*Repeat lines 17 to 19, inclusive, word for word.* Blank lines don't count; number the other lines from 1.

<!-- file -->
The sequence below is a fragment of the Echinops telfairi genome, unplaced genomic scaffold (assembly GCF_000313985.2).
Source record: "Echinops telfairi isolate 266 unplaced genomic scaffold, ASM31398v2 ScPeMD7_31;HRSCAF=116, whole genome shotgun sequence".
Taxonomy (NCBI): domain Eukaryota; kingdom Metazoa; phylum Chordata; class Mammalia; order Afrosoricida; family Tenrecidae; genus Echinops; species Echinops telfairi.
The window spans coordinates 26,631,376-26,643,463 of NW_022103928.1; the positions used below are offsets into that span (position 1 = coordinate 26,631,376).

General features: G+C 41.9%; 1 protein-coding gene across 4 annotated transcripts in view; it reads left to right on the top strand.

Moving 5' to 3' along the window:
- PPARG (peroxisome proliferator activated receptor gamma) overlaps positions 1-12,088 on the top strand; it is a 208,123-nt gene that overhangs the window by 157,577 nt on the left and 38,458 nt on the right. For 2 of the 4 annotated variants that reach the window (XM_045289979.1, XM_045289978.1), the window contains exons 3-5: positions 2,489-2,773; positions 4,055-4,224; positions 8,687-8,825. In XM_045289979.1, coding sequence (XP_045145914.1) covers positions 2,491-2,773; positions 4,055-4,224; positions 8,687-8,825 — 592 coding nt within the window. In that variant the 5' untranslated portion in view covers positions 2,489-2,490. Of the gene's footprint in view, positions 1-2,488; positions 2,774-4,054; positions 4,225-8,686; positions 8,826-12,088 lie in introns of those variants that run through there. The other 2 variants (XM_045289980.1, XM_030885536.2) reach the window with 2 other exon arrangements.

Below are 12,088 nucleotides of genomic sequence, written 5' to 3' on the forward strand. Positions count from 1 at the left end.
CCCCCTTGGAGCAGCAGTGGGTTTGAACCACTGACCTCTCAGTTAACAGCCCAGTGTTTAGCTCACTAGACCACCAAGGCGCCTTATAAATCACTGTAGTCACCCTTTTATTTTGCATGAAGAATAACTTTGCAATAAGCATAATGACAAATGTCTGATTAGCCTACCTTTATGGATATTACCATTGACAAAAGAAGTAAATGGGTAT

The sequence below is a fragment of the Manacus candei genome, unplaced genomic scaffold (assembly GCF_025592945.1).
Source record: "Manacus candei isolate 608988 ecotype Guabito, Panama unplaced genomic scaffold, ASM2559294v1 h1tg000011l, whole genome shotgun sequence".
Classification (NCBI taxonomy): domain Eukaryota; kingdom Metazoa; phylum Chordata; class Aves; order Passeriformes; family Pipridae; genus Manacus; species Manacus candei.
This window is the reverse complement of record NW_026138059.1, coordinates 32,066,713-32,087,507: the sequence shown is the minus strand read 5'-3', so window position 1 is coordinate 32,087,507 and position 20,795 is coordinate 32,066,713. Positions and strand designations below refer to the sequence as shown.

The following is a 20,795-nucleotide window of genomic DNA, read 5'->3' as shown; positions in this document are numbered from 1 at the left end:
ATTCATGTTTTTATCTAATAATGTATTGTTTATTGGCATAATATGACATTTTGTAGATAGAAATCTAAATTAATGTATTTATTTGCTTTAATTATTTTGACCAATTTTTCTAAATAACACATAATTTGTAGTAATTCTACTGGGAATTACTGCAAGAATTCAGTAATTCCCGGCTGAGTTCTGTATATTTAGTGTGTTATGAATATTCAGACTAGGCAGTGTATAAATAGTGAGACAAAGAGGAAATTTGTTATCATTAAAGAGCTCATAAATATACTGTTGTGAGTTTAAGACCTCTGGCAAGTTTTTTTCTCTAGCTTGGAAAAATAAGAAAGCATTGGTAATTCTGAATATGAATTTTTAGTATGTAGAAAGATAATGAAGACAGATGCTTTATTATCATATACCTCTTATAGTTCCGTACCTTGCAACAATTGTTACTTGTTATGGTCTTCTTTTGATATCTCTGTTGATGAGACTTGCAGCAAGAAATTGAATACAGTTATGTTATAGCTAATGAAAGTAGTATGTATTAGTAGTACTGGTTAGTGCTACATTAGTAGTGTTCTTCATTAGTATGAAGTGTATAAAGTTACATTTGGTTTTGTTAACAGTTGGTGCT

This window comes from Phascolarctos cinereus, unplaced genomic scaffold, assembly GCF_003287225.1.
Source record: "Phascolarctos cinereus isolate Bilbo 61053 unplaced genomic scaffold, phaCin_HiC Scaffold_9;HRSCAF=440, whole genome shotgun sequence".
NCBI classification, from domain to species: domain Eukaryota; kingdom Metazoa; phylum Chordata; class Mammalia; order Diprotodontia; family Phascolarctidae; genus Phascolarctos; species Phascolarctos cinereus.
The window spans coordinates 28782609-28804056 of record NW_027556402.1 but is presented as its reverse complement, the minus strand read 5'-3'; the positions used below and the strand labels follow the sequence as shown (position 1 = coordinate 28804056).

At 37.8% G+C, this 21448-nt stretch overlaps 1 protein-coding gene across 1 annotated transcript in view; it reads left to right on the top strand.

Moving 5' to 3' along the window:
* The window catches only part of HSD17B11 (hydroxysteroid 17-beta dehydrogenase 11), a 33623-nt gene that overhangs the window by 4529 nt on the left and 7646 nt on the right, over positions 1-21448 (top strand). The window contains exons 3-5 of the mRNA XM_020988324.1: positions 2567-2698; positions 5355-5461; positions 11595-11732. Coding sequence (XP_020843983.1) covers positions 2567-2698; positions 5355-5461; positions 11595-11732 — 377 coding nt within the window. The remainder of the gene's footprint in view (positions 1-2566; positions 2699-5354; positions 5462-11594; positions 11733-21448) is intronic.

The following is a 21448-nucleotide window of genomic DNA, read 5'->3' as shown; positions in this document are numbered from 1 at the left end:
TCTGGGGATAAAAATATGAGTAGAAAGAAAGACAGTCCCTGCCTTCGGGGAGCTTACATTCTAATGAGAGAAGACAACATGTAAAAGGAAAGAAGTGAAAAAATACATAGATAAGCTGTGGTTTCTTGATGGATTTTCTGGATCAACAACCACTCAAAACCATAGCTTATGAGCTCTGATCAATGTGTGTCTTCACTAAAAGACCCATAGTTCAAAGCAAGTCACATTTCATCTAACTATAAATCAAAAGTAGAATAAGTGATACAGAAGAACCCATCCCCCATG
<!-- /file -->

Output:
Source record: "Phascolarctos cinereus isolate Bilbo 61053 unplaced genomic scaffold, phaCin_HiC Scaffold_9;HRSCAF=440, whole genome shotgun sequence".
NCBI classification, from domain to species: domain Eukaryota; kingdom Metazoa; phylum Chordata; class Mammalia; order Diprotodontia; family Phascolarctidae; genus Phascolarctos; species Phascolarctos cinereus.
The window spans coordinates 28782609-28804056 of record NW_027556402.1 but is presented as its reverse complement, the minus strand read 5'-3'; the positions used below and the strand labels follow the sequence as shown (position 1 = coordinate 28804056).